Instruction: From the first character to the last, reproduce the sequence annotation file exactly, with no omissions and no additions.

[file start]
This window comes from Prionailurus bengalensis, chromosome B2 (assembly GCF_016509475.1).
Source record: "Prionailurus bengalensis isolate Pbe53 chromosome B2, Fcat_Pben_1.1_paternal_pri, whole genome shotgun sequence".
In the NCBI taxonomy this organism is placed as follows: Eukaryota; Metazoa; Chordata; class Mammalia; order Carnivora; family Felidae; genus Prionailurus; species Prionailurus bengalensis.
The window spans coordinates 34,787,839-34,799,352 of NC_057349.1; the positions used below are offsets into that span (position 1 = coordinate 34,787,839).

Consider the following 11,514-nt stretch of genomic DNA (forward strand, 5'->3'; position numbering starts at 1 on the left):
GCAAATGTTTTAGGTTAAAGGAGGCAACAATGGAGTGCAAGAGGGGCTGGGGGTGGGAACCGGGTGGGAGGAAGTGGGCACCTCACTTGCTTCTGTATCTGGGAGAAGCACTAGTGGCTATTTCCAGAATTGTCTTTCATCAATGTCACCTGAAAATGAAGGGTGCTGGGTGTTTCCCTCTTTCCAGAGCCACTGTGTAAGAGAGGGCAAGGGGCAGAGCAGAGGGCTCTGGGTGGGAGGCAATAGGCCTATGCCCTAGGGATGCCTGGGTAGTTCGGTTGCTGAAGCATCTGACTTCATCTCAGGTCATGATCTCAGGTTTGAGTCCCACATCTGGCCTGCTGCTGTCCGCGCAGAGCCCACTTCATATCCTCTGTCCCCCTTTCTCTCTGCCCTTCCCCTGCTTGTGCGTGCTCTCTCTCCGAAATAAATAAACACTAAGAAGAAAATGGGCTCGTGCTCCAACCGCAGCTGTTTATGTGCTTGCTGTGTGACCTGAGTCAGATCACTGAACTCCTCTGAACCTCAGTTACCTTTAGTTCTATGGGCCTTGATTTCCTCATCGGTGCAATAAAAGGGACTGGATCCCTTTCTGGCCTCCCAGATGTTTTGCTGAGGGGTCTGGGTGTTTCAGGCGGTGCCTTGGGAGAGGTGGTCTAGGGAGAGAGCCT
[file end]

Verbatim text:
This window comes from Prionailurus bengalensis, chromosome B2 (assembly GCF_016509475.1).
Source record: "Prionailurus bengalensis isolate Pbe53 chromosome B2, Fcat_Pben_1.1_paternal_pri, whole genome shotgun sequence".
In the NCBI taxonomy this organism is placed as follows: Eukaryota; Metazoa; Chordata; class Mammalia; order Carnivora; family Felidae; genus Prionailurus; species Prionailurus bengalensis.
The window spans coordinates 34,787,839-34,799,352 of NC_057349.1; the positions used below are offsets into that span (position 1 = coordinate 34,787,839).

Consider the following 11,514-nt stretch of genomic DNA (forward strand, 5'->3'; position numbering starts at 1 on the left):
GCAAATGTTTTAGGTTAAAGGAGGCAACAATGGAGTGCAAGAGGGGCTGGGGGTGGGAACCGGGTGGGAGGAAGTGGGCACCTCACTTGCTTCTGTATCTGGGAGAAGCACTAGTGGCTATTTCCAGAATTGTCTTTCATCAATGTCACCTGAAAATGAAGGGTGCTGGGTGTTTCCCTCTTTCCAGAGCCACTGTGTAAGAGAGGGCAAGGGGCAGAGCAGAGGGCTCTGGGTGGGAGGCAATAGGCCTATGCCCTAGGGATGCCTGGGTAGTTCGGTTGCTGAAGCATCTGACTTCATCTCAGGTCATGATCTCAGGTTTGAGTCCCACATCTGGCCTGCTGCTGTCCGCGCAGAGCCCACTTCATATCCTCTGTCCCCCTTTCTCTCTGCCCTTCCCCTGCTTGTGCGTGCTCTCTCTCCGAAATAAATAAACACTAAGAAGAAAATGGGCTCGTGCTCCAACCGCAGCTGTTTATGTGCTTGCTGTGTGACCTGAGTCAGATCACTGAACTCCTCTGAACCTCAGTTACCTTTAGTTCTATGGGCCTTGATTTCCTCATCGGTGCAATAAAAGGGACTGGATCCCTTTCTGGCCTCCCAGATGTTTTGCTGAGGGGTCTGGGTGTTTCAGGCGGTGCCTTGGGAGAGGTGGTCTAGGGAGAGAGCCT